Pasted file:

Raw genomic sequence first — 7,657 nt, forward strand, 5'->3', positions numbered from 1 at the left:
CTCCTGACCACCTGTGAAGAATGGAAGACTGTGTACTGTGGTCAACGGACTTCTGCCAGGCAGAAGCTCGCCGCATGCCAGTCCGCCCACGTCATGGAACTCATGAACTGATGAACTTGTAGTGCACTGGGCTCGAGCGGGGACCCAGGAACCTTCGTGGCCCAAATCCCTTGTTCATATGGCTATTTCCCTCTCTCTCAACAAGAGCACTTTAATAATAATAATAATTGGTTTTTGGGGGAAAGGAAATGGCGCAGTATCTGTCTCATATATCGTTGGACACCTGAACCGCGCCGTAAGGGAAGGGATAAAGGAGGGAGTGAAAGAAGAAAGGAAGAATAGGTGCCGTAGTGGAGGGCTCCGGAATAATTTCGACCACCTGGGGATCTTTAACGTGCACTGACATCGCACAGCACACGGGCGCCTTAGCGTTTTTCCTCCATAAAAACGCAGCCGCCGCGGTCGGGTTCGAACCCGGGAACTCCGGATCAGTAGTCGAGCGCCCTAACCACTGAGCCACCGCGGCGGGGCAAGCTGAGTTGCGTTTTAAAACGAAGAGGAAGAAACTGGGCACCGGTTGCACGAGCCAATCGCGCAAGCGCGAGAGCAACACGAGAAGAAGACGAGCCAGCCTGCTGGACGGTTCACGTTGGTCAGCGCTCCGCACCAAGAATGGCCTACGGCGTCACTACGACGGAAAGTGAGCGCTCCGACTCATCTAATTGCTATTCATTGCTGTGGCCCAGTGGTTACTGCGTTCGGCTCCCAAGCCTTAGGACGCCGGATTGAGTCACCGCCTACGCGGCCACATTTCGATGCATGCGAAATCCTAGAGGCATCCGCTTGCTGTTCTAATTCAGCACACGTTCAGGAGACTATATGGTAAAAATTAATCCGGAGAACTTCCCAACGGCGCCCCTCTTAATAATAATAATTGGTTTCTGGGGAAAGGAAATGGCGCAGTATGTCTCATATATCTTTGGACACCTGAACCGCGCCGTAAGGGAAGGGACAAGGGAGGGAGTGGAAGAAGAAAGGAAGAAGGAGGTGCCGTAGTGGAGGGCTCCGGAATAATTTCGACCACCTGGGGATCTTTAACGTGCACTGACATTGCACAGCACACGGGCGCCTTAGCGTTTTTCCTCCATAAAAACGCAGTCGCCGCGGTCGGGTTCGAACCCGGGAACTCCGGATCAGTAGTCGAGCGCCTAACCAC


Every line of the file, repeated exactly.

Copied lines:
Raw genomic sequence first — 7,657 nt, forward strand, 5'->3', positions numbered from 1 at the left:
CTCCTGACCACCTGTGAAGAATGGAAGACTGTGTACTGTGGTCAACGGACTTCTGCCAGGCAGAAGCTCGCCGCATGCCAGTCCGCCCACGTCATGGAACTCATGAACTGATGAACTTGTAGTGCACTGGGCTCGAGCGGGGACCCAGGAACCTTCGTGGCCCAAATCCCTTGTTCATATGGCTATTTCCCTCTCTCTCAACAAGAGCACTTTAATAATAATAATAATTGGTTTTTGGGGGAAAGGAAATGGCGCAGTATCTGTCTCATATATCGTTGGACACCTGAACCGCGCCGTAAGGGAAGGGATAAAGGAGGGAGTGAAAGAAGAAAGGAAGAATAGGTGCCGTAGTGGAGGGCTCCGGAATAATTTCGACCACCTGGGGATCTTTAACGTGCACTGACATCGCACAGCACACGGGCGCCTTAGCGTTTTTCCTCCATAAAAACGCAGCCGCCGCGGTCGGGTTCGAACCCGGGAACTCCGGATCAGTAGTCGAGCGCCCTAACCACTGAGCCACCGCGGCGGGGCAAGCTGAGTTGCGTTTTAAAACGAAGAGGAAGAAACTGGGCACCGGTTGCACGAGCCAATCGCGCAAGCGCGAGAGCAACACGAGAAGAAGACGAGCCAGCCTGCTGGACGGTTCACGTTGGTCAGCGCTCCGCACCAAGAATGGCCTACGGCGTCACTACGACGGAAAGTGAGCGCTCCGACTCATCTAATTGCTATTCATTGCTGTGGCCCAGTGGTTACTGCGTTCGGCTCCCAAGCCTTAGGACGCCGGATTGAGTCACCGCCTACGCGGCCACATTTCGATGCATGCGAAATCCTAGAGGCATCCGCTTGCTGTTCTAATTCAGCACACGTTCAGGAGACTATATGGTAAAAATTAATCCGGAGAACTTCCCAACGGCGCCCCTCTTAATAATAATAATTGGTTTCTGGGGAAAGGAAATGGCGCAGTATGTCTCATATATCTTTGGACACCTGAACCGCGCCGTAAGGGAAGGGACAAGGGAGGGAGTGGAAGAAGAAAGGAAGAAGGAGGTGCCGTAGTGGAGGGCTCCGGAATAATTTCGACCACCTGGGGATCTTTAACGTGCACTGACATTGCACAGCACACGGGCGCCTTAGCGTTTTTCCTCCATAAAAACGCAGTCGCCGCGGTCGGGTTCGAACCCGGGAACTCCGGATCAGTAGTCGAGCGCCTAACCAC